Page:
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The Compulsive Reader: Fallout by Ellen Hopkins

Tuesday, September 14, 2010

Fallout by Ellen Hopkins

Nineteen years after the conclusion of Glass and four children later, Kristina Snow is still a slave to the monster that irrevocably altered her life the summer she visited her father. Only now, it's her children's turn to tell the story. Alternating between the point of view of Kristina's three oldest, Hunter, Autumn, and Summer, Fallout chronicles their very different lives and the ways that Kristina's decisions have affected them, and how, even though they barely know each other, they each struggle with the very same issues of addiction, anger, depression, and disappointment in a parent who can never be the person they want her to be.

Fallout is a powerful book and an entirely fitting conclusion to Ellen Hopkins' trilogy that started with Crank, based on her own daughter’s struggles with addiction. Flashing forward nineteen years into the future may have been a little unexpected, but it is the perfect way to demonstrate to readers the prolonged and far-reaching effects of addiction and bad decisions. Hopkins does an excellent job at steadily building up the story thorough her inventive and diverse poems, she creates a good amount of suspense by switching back and forth between Hunter, Autumn, and Summer, and it's not hard to draw parallels between mother and children.

Hunter's story is engaging as he is one of the closest connections to the first two books, and he fills in a lot of gaps of missing information, allowing readers to piece together what has happened since his birth for themselves. Autumn, who is oblivious to her mother's identity and hardly knows anything about her parents, is a fascinating character and her struggles and desire to know where she comes from is emotional and even a little turbulent as she reaches out for human connection in any form. Readers will see a lot of Kristina in Summer, but Summer is also determined not be her mother, despite her mistakes that will try to lead her in that direction. She and her siblings, unlike their mother, have the consequences of bad choices and mistakes laid out before them, and live them every day, but yet they still grapple with temptation and each faces moments when they must make decisions that will dramatically alter their futures.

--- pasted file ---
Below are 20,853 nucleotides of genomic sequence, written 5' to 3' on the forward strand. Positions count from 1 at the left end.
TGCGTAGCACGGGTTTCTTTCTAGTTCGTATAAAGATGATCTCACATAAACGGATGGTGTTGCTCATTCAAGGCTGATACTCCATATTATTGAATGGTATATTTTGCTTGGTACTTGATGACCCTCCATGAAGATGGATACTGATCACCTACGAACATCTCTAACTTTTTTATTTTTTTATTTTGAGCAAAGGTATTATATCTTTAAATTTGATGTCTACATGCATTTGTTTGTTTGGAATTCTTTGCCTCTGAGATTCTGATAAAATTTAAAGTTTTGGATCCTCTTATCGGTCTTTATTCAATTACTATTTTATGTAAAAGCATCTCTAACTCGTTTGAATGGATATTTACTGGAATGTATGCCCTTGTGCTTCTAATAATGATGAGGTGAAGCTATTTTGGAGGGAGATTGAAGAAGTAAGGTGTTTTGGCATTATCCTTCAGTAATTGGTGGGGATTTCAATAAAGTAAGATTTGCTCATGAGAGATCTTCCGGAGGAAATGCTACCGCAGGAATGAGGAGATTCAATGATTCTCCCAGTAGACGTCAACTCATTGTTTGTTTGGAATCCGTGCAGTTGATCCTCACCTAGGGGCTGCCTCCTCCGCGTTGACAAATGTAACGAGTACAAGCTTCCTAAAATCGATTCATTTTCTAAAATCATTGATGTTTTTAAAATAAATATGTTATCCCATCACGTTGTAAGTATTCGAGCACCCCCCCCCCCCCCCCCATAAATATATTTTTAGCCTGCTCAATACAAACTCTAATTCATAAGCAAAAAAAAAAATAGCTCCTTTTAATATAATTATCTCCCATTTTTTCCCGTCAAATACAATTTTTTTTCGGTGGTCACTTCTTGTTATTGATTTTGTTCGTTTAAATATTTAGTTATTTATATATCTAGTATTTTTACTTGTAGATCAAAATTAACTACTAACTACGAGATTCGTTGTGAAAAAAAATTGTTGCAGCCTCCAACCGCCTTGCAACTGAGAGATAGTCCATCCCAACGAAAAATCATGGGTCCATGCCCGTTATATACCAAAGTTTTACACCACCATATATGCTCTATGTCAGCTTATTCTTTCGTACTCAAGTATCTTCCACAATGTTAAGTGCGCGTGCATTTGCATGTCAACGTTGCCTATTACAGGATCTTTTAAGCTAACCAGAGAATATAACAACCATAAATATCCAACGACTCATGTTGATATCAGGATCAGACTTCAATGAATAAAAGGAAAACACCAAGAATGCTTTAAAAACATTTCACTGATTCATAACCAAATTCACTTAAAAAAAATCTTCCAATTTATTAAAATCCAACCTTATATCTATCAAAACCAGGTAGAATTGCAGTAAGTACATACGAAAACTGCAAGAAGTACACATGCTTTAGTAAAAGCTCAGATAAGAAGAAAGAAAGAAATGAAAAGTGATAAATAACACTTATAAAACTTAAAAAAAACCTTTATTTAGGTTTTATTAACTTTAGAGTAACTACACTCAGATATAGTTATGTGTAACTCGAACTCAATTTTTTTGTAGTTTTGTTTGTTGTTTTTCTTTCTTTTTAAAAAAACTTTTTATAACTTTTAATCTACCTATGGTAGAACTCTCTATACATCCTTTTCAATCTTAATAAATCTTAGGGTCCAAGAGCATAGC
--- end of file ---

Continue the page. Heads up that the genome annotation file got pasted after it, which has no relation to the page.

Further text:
There is plenty of great emotional depth throughout the book, but power of this final installment lies in the moment when Hunter, Autumn, and Summer look at Kristina and are unable to understand her, yet can’t help from seeing a part of themselves in her. This is an impacting and perfect conclusion to such a weighty and commanding trilogy, full of unexpected discoveries and mistakes, but also love, hope, and perhaps, redemption.

Cover Comments: I like how rough these covers are. The green seems oddly fitting, and I like how Fallout is spelled with a combination of the powder (from the Crank cover) and glass (from the Glass cover). It's just right.

Fallout is out today.

ARC received from publisher.

1 comment:

Ellen Hopkins said...

Thanks so much, Tirzah! That ending took me two weeks past deadline because I wanted it to have exactly that impact. Three words, two weeks... not exactly efficient but, I hope, powerful.